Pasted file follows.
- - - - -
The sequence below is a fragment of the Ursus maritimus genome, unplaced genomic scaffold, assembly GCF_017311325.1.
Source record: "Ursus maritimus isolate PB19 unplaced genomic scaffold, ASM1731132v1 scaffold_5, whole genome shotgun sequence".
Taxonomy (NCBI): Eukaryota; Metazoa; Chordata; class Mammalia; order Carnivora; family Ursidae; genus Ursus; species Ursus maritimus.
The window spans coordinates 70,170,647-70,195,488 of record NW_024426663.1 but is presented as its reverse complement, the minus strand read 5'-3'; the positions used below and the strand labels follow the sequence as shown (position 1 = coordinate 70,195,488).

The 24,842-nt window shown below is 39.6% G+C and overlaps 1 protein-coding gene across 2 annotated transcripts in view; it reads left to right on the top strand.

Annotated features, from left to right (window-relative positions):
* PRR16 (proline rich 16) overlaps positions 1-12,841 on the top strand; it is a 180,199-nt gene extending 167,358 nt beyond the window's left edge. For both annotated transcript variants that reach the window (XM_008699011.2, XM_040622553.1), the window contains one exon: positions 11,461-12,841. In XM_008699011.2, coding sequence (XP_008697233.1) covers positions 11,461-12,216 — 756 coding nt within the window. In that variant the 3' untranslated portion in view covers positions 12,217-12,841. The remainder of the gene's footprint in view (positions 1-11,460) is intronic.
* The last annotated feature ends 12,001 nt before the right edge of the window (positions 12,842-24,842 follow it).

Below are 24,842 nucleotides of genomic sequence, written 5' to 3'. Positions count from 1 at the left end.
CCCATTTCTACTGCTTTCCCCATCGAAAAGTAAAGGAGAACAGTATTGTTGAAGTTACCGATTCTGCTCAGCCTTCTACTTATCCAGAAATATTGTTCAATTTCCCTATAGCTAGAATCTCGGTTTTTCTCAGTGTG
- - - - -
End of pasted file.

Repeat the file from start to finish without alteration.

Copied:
The sequence below is a fragment of the Ursus maritimus genome, unplaced genomic scaffold, assembly GCF_017311325.1.
Source record: "Ursus maritimus isolate PB19 unplaced genomic scaffold, ASM1731132v1 scaffold_5, whole genome shotgun sequence".
Taxonomy (NCBI): Eukaryota; Metazoa; Chordata; class Mammalia; order Carnivora; family Ursidae; genus Ursus; species Ursus maritimus.
The window spans coordinates 70,170,647-70,195,488 of record NW_024426663.1 but is presented as its reverse complement, the minus strand read 5'-3'; the positions used below and the strand labels follow the sequence as shown (position 1 = coordinate 70,195,488).

The 24,842-nt window shown below is 39.6% G+C and overlaps 1 protein-coding gene across 2 annotated transcripts in view; it reads left to right on the top strand.

Annotated features, from left to right (window-relative positions):
* PRR16 (proline rich 16) overlaps positions 1-12,841 on the top strand; it is a 180,199-nt gene extending 167,358 nt beyond the window's left edge. For both annotated transcript variants that reach the window (XM_008699011.2, XM_040622553.1), the window contains one exon: positions 11,461-12,841. In XM_008699011.2, coding sequence (XP_008697233.1) covers positions 11,461-12,216 — 756 coding nt within the window. In that variant the 3' untranslated portion in view covers positions 12,217-12,841. The remainder of the gene's footprint in view (positions 1-11,460) is intronic.
* The last annotated feature ends 12,001 nt before the right edge of the window (positions 12,842-24,842 follow it).

Below are 24,842 nucleotides of genomic sequence, written 5' to 3'. Positions count from 1 at the left end.
CCCATTTCTACTGCTTTCCCCATCGAAAAGTAAAGGAGAACAGTATTGTTGAAGTTACCGATTCTGCTCAGCCTTCTACTTATCCAGAAATATTGTTCAATTTCCCTATAGCTAGAATCTCGGTTTTTCTCAGTGTG